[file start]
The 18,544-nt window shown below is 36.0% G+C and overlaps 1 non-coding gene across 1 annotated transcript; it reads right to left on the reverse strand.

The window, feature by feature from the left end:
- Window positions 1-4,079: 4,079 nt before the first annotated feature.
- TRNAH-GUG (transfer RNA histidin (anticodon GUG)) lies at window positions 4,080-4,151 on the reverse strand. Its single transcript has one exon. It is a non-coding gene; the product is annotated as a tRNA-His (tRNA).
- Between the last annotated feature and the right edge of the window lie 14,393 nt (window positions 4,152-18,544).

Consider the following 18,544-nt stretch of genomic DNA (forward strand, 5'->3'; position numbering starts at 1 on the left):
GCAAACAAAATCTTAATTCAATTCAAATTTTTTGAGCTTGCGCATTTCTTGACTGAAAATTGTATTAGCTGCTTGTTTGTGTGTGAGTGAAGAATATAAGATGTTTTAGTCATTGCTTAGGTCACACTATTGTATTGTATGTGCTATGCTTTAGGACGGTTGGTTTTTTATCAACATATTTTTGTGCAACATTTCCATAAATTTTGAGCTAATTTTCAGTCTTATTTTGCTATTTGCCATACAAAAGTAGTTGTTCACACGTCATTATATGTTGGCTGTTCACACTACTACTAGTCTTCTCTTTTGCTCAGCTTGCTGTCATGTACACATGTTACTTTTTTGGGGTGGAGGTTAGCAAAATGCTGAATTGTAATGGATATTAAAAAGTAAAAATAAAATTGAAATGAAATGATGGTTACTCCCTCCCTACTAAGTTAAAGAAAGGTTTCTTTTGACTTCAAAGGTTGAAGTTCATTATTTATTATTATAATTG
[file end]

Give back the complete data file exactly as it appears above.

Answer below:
The 18,544-nt window shown below is 36.0% G+C and overlaps 1 non-coding gene across 1 annotated transcript; it reads right to left on the reverse strand.

The window, feature by feature from the left end:
- Window positions 1-4,079: 4,079 nt before the first annotated feature.
- TRNAH-GUG (transfer RNA histidin (anticodon GUG)) lies at window positions 4,080-4,151 on the reverse strand. Its single transcript has one exon. It is a non-coding gene; the product is annotated as a tRNA-His (tRNA).
- Between the last annotated feature and the right edge of the window lie 14,393 nt (window positions 4,152-18,544).

Consider the following 18,544-nt stretch of genomic DNA (forward strand, 5'->3'; position numbering starts at 1 on the left):
GCAAACAAAATCTTAATTCAATTCAAATTTTTTGAGCTTGCGCATTTCTTGACTGAAAATTGTATTAGCTGCTTGTTTGTGTGTGAGTGAAGAATATAAGATGTTTTAGTCATTGCTTAGGTCACACTATTGTATTGTATGTGCTATGCTTTAGGACGGTTGGTTTTTTATCAACATATTTTTGTGCAACATTTCCATAAATTTTGAGCTAATTTTCAGTCTTATTTTGCTATTTGCCATACAAAAGTAGTTGTTCACACGTCATTATATGTTGGCTGTTCACACTACTACTAGTCTTCTCTTTTGCTCAGCTTGCTGTCATGTACACATGTTACTTTTTTGGGGTGGAGGTTAGCAAAATGCTGAATTGTAATGGATATTAAAAAGTAAAAATAAAATTGAAATGAAATGATGGTTACTCCCTCCCTACTAAGTTAAAGAAAGGTTTCTTTTGACTTCAAAGGTTGAAGTTCATTATTTATTATTATAATTG